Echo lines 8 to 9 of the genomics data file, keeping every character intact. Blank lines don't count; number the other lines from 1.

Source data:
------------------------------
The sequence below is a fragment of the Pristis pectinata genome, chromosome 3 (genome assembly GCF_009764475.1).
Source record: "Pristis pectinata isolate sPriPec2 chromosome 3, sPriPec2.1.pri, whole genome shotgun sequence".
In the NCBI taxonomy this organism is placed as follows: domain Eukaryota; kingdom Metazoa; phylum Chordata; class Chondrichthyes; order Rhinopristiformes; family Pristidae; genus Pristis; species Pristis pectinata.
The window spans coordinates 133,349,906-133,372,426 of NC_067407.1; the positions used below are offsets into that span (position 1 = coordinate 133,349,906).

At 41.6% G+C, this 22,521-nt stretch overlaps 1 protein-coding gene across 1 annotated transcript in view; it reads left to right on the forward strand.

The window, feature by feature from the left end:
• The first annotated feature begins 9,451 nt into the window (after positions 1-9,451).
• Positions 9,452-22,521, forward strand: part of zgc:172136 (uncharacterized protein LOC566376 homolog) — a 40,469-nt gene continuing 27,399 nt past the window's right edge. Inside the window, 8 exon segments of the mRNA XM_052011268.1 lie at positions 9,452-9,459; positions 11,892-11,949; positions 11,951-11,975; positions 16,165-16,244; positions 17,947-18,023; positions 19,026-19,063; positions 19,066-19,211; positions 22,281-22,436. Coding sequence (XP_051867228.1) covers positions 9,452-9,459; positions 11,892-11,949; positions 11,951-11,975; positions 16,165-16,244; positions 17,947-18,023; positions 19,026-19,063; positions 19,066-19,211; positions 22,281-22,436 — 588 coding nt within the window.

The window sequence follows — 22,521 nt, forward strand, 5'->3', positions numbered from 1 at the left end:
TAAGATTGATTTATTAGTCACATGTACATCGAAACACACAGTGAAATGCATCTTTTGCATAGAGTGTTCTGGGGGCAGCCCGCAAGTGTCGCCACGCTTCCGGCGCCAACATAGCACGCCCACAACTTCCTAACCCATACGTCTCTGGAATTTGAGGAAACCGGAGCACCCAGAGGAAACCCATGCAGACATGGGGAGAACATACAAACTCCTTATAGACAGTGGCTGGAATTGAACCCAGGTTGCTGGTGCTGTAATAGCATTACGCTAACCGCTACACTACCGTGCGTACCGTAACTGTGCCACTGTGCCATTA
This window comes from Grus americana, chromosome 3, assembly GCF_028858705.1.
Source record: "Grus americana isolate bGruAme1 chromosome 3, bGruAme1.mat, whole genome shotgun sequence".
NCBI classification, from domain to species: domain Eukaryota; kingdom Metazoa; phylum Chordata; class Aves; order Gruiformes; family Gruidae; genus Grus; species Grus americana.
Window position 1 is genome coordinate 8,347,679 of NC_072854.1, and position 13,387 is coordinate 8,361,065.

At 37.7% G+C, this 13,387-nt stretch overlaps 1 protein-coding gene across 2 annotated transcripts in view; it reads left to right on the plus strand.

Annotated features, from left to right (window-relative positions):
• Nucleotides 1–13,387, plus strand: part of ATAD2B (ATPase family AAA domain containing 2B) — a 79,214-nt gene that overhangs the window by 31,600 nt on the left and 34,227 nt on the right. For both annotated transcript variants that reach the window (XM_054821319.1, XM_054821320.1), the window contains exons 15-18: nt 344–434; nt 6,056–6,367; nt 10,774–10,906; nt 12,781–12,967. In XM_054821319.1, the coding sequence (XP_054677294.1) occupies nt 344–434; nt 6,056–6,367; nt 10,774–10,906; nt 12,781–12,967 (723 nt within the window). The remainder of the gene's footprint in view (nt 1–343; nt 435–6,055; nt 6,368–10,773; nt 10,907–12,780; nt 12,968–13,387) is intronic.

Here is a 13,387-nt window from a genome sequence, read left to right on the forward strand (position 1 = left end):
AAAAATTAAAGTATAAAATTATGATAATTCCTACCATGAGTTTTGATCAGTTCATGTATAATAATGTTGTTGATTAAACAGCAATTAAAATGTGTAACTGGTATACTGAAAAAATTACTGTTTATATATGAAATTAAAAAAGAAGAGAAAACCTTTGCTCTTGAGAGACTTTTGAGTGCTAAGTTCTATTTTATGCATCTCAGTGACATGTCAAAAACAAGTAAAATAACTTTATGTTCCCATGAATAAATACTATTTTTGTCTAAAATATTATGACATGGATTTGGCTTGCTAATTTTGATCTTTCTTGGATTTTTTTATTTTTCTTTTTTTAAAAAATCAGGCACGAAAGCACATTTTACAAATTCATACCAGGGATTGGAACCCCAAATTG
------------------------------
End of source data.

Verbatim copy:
• Positions 9,452-22,521, forward strand: part of zgc:172136 (uncharacterized protein LOC566376 homolog) — a 40,469-nt gene continuing 27,399 nt past the window's right edge. Inside the window, 8 exon segments of the mRNA XM_052011268.1 lie at positions 9,452-9,459; positions 11,892-11,949; positions 11,951-11,975; positions 16,165-16,244; positions 17,947-18,023; positions 19,026-19,063; positions 19,066-19,211; positions 22,281-22,436. Coding sequence (XP_051867228.1) covers positions 9,452-9,459; positions 11,892-11,949; positions 11,951-11,975; positions 16,165-16,244; positions 17,947-18,023; positions 19,026-19,063; positions 19,066-19,211; positions 22,281-22,436 — 588 coding nt within the window.

The window sequence follows — 22,521 nt, forward strand, 5'->3', positions numbered from 1 at the left end: